7 Viable Alternatives to Nursing Homes for Older Adults

Certified Care Manager, Aging Life Care Professional, and National Master Guardian Emeritus

Published on:

As an exhausted caregiver, you may be thinking that a nursing home is the only way to provide for your loved one and get you some caregiver relief. It might be, but exploring alternatives may lead to some unexpected possibilities. 

Where you are in the process can determine what direction you should head in. If your loved one is fragile and living in assisted living, they may have no choice but to move to a nursing home. However, if there is a chance of bringing together several resources, you can avoid nursing home care for the short term and possibly forever.

1. Staying at Home

Most older adults say they want to age in place. As an alternative to a nursing home, it isn’t easy, but it is possible in some cases. Staying at home depends on several factors and whether the care that someone needs can be safely and affordably provided. These are some of the services and resources to consider.

Home modifications

Home modifications can help with safety not only for older adults but for their caregivers as well. For example, start with shower chairs and grab bars. If the bathroom has a tub shower, convert to a walk-in. If stair access is needed in parts of the home, consider glide chairs. Move the washer and dryer from the basement to the main level.

Make sure to keep the home clutter-free and widen doorways if necessary to accommodate a wheelchair. Staying as safe as possible to avoid any further accidents or injuries is integral. If the home is too expensive to modify, consider moving your loved one to single-level living.

Home health care

Home health care is covered by insurance but in most cases is time limited. But home health can be a valuable bridge to help an aging adult recover from an illness, accident, or chronic disease.

Nursing, physical therapy, occupational therapy, and aides are all services that can be provided weekly.

Home care

Home care, also known as personal care or private duty, is a privately paid service that offers caregivers for varying lengths of time. State requirements dictate what these caregivers can do and not do, which means that at a minimum, caregivers can help with bathing, dressing, hygiene, cooking, shopping, and transportation.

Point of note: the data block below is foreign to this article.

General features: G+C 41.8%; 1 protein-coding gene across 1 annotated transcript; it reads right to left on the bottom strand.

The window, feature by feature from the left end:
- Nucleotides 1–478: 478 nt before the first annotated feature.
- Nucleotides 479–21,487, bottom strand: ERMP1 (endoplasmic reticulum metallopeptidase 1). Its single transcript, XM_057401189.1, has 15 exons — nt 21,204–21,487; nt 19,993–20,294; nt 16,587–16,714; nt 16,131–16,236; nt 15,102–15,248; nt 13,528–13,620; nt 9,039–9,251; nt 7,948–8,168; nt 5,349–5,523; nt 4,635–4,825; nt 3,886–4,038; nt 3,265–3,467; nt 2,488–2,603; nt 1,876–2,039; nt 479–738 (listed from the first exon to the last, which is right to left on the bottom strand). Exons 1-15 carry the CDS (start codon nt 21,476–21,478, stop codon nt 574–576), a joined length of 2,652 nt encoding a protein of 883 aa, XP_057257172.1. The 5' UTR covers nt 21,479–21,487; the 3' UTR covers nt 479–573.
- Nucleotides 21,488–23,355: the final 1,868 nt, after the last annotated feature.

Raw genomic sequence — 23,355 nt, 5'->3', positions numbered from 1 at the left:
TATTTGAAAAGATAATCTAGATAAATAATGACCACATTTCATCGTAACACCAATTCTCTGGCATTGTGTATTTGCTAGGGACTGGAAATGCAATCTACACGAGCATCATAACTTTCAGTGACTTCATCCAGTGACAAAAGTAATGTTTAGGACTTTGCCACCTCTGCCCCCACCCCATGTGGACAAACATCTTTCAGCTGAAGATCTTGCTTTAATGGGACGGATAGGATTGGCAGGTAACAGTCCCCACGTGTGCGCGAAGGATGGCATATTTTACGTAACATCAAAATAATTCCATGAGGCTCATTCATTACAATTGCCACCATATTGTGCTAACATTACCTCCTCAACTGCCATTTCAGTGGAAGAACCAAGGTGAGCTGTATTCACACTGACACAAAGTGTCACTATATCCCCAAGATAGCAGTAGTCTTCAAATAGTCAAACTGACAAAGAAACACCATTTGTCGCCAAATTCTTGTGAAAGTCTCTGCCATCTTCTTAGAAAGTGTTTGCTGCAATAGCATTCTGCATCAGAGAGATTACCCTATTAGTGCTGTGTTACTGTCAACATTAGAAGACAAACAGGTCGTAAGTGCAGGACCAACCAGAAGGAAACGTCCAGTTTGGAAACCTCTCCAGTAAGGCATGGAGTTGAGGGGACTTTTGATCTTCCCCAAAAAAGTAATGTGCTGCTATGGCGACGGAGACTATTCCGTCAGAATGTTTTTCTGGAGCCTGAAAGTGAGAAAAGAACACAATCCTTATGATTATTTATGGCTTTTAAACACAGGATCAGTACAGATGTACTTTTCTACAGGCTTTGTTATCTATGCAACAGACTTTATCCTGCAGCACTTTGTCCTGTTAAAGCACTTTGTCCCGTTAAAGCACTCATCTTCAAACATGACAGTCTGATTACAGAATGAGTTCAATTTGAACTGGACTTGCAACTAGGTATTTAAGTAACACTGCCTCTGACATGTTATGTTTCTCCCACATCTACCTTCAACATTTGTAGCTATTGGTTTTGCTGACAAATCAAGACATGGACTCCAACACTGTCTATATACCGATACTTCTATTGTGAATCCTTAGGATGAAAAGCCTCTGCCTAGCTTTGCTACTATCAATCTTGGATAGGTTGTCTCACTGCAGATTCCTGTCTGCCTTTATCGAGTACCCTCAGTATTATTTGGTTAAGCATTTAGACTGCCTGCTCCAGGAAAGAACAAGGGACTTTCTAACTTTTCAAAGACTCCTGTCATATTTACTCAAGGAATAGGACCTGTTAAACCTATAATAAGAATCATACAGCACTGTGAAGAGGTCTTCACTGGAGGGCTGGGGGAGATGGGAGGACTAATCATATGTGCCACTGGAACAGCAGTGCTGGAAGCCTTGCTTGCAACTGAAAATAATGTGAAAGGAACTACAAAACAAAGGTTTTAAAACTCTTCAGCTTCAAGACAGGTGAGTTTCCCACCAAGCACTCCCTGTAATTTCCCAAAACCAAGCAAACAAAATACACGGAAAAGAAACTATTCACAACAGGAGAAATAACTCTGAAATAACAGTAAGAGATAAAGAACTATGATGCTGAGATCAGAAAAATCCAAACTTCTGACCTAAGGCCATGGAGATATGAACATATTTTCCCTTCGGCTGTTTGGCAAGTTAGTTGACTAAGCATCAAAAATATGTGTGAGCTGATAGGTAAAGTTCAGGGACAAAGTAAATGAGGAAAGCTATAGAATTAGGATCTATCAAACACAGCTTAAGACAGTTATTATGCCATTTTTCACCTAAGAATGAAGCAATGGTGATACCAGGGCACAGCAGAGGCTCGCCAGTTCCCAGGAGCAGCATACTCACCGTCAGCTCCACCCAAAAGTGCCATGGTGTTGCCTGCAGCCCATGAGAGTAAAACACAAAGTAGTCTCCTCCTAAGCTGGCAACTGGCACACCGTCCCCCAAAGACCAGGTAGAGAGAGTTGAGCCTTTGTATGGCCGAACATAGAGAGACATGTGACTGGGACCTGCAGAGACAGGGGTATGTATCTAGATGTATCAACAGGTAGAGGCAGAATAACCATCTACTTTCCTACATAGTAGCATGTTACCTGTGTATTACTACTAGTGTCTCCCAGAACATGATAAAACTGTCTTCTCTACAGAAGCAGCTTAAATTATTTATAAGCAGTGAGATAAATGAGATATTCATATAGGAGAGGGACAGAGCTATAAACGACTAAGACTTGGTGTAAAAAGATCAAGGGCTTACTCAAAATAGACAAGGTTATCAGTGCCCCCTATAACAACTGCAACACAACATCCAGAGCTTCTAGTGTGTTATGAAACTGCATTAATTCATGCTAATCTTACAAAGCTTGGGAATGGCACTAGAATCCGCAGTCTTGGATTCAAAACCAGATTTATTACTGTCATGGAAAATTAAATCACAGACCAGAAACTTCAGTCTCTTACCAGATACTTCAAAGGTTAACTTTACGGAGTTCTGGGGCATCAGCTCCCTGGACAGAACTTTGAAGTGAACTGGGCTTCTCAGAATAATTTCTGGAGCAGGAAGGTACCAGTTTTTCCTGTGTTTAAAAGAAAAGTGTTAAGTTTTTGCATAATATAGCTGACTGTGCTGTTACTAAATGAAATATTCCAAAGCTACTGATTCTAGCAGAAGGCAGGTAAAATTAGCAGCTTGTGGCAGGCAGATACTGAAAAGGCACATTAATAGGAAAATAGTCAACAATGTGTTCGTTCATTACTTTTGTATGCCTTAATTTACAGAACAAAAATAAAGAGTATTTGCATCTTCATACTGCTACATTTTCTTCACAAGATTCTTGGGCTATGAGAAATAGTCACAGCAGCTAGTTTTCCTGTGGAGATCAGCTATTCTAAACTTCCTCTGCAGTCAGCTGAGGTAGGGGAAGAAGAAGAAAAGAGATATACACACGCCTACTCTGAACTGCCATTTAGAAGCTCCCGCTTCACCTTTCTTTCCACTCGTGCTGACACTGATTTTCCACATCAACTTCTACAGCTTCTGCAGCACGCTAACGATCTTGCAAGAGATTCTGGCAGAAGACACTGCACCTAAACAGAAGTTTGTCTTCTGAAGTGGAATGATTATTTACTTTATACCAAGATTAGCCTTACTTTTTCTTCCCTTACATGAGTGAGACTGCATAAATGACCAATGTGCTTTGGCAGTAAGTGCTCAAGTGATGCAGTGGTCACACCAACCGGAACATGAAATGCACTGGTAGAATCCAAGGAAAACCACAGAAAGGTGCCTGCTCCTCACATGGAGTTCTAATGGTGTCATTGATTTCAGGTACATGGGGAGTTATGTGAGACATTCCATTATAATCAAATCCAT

Most agencies offer 24-hour or live-in caregiving, but the costs can get very high. For someone with dementia, caregivers can prevent wandering, cook meals, and offer diversions such as games, outings, and conversation.

Family caregiving

Families provide the majority of caregiving in the United States. When an older adult has nursing needs, those tasks can strain family caregivers due to their complexity and frequency. It is important to recognize that nursing duties should be performed by registered nurses.

Family caregivers can help in other ways by coordinating care, managing professional caregivers, and being healthcare advocates. If you need help, ask siblings or other family members to help.

ยป MORE: How do you handle your loved one's final affairs? Get your free post-loss checklist.

 

2. Assisted Living

Assisted living is different from a nursing home, but a viable possibility under certain circumstances. Assisted living communities are slowly changing to accommodate more medically frail individuals, but they cannot provide intensive nursing. So, what are your options?